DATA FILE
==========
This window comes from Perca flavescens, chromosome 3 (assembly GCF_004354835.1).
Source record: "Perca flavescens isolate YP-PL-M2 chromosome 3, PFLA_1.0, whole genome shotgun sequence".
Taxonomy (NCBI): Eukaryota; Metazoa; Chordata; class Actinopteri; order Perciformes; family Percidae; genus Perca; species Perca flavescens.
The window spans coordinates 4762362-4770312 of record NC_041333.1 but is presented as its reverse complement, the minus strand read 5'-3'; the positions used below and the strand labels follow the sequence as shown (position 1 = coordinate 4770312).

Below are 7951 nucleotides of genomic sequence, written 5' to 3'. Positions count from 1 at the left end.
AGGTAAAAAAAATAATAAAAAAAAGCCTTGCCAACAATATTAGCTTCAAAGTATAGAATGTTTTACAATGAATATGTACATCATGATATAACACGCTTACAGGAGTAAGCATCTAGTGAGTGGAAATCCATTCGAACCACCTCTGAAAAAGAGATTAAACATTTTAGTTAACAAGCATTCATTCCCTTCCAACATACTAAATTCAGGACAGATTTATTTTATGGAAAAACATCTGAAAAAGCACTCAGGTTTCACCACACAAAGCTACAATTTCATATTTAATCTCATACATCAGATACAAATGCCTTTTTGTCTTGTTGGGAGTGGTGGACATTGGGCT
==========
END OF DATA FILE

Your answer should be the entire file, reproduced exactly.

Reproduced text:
This window comes from Perca flavescens, chromosome 3 (assembly GCF_004354835.1).
Source record: "Perca flavescens isolate YP-PL-M2 chromosome 3, PFLA_1.0, whole genome shotgun sequence".
Taxonomy (NCBI): Eukaryota; Metazoa; Chordata; class Actinopteri; order Perciformes; family Percidae; genus Perca; species Perca flavescens.
The window spans coordinates 4762362-4770312 of record NC_041333.1 but is presented as its reverse complement, the minus strand read 5'-3'; the positions used below and the strand labels follow the sequence as shown (position 1 = coordinate 4770312).

Below are 7951 nucleotides of genomic sequence, written 5' to 3'. Positions count from 1 at the left end.
AGGTAAAAAAAATAATAAAAAAAAGCCTTGCCAACAATATTAGCTTCAAAGTATAGAATGTTTTACAATGAATATGTACATCATGATATAACACGCTTACAGGAGTAAGCATCTAGTGAGTGGAAATCCATTCGAACCACCTCTGAAAAAGAGATTAAACATTTTAGTTAACAAGCATTCATTCCCTTCCAACATACTAAATTCAGGACAGATTTATTTTATGGAAAAACATCTGAAAAAGCACTCAGGTTTCACCACACAAAGCTACAATTTCATATTTAATCTCATACATCAGATACAAATGCCTTTTTGTCTTGTTGGGAGTGGTGGACATTGGGCT